– something the Vietnamese government is already aware of and attempting to quash with new legislation.
|E-commerce apps are increasing in popularity, so naturally more people are at risk of being deceived. VIR Photo|
Last week Dr. Leigh Jones, head of training at a research institute based in Ho Chi Minh City, took to Twitter to urge others to be careful when shopping online after a delivery driver took off with around $130 in cash for a GoPro camera - with no GoPro in sight. “Just had a box of sand delivered in place of a GoPro 5 in Vietnam. Driver took off with our money,” she wrote in the tweet.
After the tweet was met with shock, Jones further explained how merchants seem to be exploiting loopholes in the process. “Seems like a scam on the sellers’ part. The order on Lazada was mysteriously cancelled minutes after the order arrived, therefore the platform itself now takes no responsibility for it,” she said. “To say I am furious is an understatement.”
Talking to VIR, Jones said that the most common method by such con artists seems to be using the e-commerce platforms to provide legitimacy. “They falsely cancel orders from the website while arranging fake deliveries of their own through a third-party delivery service. I doubt the delivery drivers are in on this but I can’t rule that out,” she said.
Jones and other victims added that this would only work with cash on delivery, a common option taken by customers. “When this happens it leaves the consumer chasing their tail to find where to place blame. Meanwhile the large platforms deny responsibility, at best removing scam sellers but leaving individuals to lick their wounds,” Jones added.
Lazada Vietnam contacted Jones and revealed it had de-platformed the seller in question, and offered compensation of VND500,000 ($21.50) as an apology. The customer refused and demanded a full refund.
A Shopee customer on one expatriate forum last week also explained how they were conned in a similar manner to the GoPro case. “The seller shipped the shoes with their own fake order number and not the original Shopee order number. We contacted the seller after paying cash and after explaining the shoe size was wrong, the seller went to the Shopee site and cancelled the original order meaning I could not initiate a return. Shopee just said it’s not their order and so not their problem, and asked why I didn’t check the order number on delivery.”
Underlining just how difficult the problem will be for legislators or e-commerce groups to stamp out, the very next morning the removed fraudulent GoPro merchant had seemingly simply opened a new shop on the same platform. “The previous sellers’ message handle was ‘shopcam1’ and now there is a ‘shopcamno1’, selling the same products from the same province. I’d be shocked if this was a coincidence,” Jones said.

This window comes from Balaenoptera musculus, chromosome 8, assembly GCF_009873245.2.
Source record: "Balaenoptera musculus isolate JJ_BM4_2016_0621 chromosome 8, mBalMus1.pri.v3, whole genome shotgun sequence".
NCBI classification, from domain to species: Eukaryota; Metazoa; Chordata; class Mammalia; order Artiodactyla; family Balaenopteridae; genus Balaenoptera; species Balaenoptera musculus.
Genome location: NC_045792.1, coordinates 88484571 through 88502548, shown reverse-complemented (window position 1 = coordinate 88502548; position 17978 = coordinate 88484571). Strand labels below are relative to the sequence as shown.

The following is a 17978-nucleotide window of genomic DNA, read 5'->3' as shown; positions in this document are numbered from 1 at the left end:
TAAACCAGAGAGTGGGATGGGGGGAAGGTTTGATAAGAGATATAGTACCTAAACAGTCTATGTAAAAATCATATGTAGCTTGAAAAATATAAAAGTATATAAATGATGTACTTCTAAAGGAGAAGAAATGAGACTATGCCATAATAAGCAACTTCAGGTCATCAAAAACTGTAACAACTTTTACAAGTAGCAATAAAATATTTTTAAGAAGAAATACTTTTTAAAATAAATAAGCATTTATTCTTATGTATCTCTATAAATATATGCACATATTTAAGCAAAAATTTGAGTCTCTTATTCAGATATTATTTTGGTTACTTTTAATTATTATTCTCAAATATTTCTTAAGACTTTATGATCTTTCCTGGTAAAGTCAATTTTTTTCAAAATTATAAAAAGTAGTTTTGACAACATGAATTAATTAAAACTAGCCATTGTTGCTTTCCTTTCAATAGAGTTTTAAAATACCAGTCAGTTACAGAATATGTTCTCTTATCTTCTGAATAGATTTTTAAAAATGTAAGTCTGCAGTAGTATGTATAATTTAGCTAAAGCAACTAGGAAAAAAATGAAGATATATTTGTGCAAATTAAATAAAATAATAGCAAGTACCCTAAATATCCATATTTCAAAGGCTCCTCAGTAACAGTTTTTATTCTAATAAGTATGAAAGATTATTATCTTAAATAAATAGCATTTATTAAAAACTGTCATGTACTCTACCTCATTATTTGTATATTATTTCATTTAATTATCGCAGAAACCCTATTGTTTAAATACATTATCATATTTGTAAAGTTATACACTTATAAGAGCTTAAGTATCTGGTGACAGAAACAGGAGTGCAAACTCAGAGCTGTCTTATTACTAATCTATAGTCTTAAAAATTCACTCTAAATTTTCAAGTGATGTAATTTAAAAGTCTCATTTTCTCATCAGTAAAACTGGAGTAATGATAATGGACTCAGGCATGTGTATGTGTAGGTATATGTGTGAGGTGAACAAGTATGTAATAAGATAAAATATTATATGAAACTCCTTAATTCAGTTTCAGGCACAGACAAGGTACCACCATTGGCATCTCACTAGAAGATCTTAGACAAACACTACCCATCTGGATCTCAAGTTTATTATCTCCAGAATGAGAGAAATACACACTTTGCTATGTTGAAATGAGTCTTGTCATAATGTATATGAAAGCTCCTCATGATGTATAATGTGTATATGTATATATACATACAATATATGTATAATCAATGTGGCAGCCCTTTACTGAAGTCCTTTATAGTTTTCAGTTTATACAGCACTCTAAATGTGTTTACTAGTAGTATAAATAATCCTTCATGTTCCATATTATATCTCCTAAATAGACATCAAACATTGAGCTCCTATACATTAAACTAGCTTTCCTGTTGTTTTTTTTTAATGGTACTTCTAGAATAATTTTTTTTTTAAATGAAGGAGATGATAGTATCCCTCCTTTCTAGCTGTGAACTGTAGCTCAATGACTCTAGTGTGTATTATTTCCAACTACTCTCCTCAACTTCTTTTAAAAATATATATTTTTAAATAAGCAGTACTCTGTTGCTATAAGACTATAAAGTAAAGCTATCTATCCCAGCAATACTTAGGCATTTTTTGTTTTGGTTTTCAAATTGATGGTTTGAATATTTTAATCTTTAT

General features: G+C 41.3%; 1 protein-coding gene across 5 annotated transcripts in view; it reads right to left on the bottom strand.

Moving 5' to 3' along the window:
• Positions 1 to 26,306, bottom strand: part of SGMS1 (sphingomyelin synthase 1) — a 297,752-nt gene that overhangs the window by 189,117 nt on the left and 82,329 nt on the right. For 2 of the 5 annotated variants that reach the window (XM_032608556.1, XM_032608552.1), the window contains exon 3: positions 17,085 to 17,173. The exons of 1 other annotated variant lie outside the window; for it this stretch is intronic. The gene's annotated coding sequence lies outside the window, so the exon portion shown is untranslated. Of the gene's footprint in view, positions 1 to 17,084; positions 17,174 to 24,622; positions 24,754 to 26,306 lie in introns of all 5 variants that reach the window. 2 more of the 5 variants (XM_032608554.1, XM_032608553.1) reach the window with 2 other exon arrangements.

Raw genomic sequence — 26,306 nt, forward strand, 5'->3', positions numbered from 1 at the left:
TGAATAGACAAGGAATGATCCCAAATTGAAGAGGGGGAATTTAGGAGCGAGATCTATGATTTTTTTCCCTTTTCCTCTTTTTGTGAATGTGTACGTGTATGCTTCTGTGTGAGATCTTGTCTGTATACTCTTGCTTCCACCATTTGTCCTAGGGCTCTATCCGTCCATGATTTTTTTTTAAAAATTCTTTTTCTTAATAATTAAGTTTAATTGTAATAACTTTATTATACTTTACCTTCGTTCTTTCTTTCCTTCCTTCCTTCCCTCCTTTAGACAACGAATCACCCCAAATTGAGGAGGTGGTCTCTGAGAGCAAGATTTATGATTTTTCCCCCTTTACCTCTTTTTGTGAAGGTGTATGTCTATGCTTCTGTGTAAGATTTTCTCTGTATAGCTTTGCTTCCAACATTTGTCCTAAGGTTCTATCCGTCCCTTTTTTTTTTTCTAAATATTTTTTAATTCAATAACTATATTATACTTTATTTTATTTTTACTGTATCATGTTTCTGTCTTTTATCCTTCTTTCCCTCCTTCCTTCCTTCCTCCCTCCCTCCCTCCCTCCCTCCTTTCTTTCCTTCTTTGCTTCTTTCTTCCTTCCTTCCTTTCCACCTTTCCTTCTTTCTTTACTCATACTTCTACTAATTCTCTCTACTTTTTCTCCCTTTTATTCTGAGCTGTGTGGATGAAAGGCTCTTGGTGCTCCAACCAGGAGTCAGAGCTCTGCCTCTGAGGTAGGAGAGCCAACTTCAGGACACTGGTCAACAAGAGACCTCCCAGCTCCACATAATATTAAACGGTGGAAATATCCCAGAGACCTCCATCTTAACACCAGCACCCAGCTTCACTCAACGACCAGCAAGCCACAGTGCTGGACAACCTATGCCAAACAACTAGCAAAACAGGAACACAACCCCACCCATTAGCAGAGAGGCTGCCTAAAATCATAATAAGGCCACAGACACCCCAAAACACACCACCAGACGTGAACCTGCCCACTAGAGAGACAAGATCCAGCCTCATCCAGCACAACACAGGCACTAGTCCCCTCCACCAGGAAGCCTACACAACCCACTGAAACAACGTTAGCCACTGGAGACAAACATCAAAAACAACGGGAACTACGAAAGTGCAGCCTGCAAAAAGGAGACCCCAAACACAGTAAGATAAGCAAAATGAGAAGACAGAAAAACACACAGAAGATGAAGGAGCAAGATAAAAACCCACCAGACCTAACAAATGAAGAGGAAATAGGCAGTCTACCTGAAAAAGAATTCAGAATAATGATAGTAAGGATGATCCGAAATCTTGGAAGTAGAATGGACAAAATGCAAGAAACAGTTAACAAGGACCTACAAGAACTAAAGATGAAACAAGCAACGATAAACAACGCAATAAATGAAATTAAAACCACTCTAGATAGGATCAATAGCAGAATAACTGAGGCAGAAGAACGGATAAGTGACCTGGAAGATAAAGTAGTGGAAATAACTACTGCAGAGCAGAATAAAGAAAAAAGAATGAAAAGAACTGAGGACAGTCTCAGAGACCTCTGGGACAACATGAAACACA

Ho Chi Minh City resident Kenny Gerchow said, “I’ve had several issues with these platforms lately. They’re cutting corners as the competition is gaining more of the market, are selling mediocre gear, and the service is non-existent.”
Anton Doman, who now lives in Bangkok, commented on the post about the missing GoPro, “Platforms should step up and take responsibility for this. They are facilitating scammers and customers’ private information isn’t safe.”
Resolving matters promptly
It is not only the likes of Shopee in the firing line, as similar loopholes in delivery can be found on other sites. Vietnam-based Mark Silkstone said, “I’ve bought stuff on Tiki before that arrived as fake. Tiki wouldn’t do anything about it, not even let me return the item as it was from an overseas seller.”
However, many other customers note that they have never had any problems, or have had help if an issue arose. A Tiki user called John Larry replied to Silkstone on Facebook, “I never had that problem – when something was not as described Tiki fully refunded me and when my Samsung Galaxy S10 broke after six months I got a full refund. It was from the United States and that didn’t matter – they still paid.”
Another Lazada user, Michela Joseph, noted that the company usually bends over backwards to help out in refund cases. “I buy a lot of stuff from them including electronics and only had a couple of fails in the past three years, but on both occasions they resolved the matter promptly,” she said. “Especially when it’s a pricey item, they tend to ensure I get it safely and that I’m fully satisfied before they release the money to the merchant.”